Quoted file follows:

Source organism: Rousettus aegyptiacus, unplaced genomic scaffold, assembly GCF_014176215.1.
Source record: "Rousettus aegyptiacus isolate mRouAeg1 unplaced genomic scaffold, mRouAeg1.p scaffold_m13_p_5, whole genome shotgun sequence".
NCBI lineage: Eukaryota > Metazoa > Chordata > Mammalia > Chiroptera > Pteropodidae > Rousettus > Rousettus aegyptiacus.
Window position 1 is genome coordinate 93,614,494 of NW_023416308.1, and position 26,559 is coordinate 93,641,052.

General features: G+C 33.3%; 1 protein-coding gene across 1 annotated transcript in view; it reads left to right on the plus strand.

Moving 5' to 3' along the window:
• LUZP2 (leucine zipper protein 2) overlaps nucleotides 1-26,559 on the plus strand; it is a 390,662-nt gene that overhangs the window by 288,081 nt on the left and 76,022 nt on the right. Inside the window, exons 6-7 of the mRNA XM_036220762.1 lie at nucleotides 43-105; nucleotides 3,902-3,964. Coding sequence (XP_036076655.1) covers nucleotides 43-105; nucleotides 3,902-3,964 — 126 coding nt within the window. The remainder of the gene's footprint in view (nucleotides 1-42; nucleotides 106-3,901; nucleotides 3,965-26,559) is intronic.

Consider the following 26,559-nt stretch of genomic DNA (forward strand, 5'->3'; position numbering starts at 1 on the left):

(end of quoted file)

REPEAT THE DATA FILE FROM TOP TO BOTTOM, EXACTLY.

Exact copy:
Source organism: Rousettus aegyptiacus, unplaced genomic scaffold, assembly GCF_014176215.1.
Source record: "Rousettus aegyptiacus isolate mRouAeg1 unplaced genomic scaffold, mRouAeg1.p scaffold_m13_p_5, whole genome shotgun sequence".
NCBI lineage: Eukaryota > Metazoa > Chordata > Mammalia > Chiroptera > Pteropodidae > Rousettus > Rousettus aegyptiacus.
Window position 1 is genome coordinate 93,614,494 of NW_023416308.1, and position 26,559 is coordinate 93,641,052.

General features: G+C 33.3%; 1 protein-coding gene across 1 annotated transcript in view; it reads left to right on the plus strand.

Moving 5' to 3' along the window:
• LUZP2 (leucine zipper protein 2) overlaps nucleotides 1-26,559 on the plus strand; it is a 390,662-nt gene that overhangs the window by 288,081 nt on the left and 76,022 nt on the right. Inside the window, exons 6-7 of the mRNA XM_036220762.1 lie at nucleotides 43-105; nucleotides 3,902-3,964. Coding sequence (XP_036076655.1) covers nucleotides 43-105; nucleotides 3,902-3,964 — 126 coding nt within the window. The remainder of the gene's footprint in view (nucleotides 1-42; nucleotides 106-3,901; nucleotides 3,965-26,559) is intronic.

Consider the following 26,559-nt stretch of genomic DNA (forward strand, 5'->3'; position numbering starts at 1 on the left):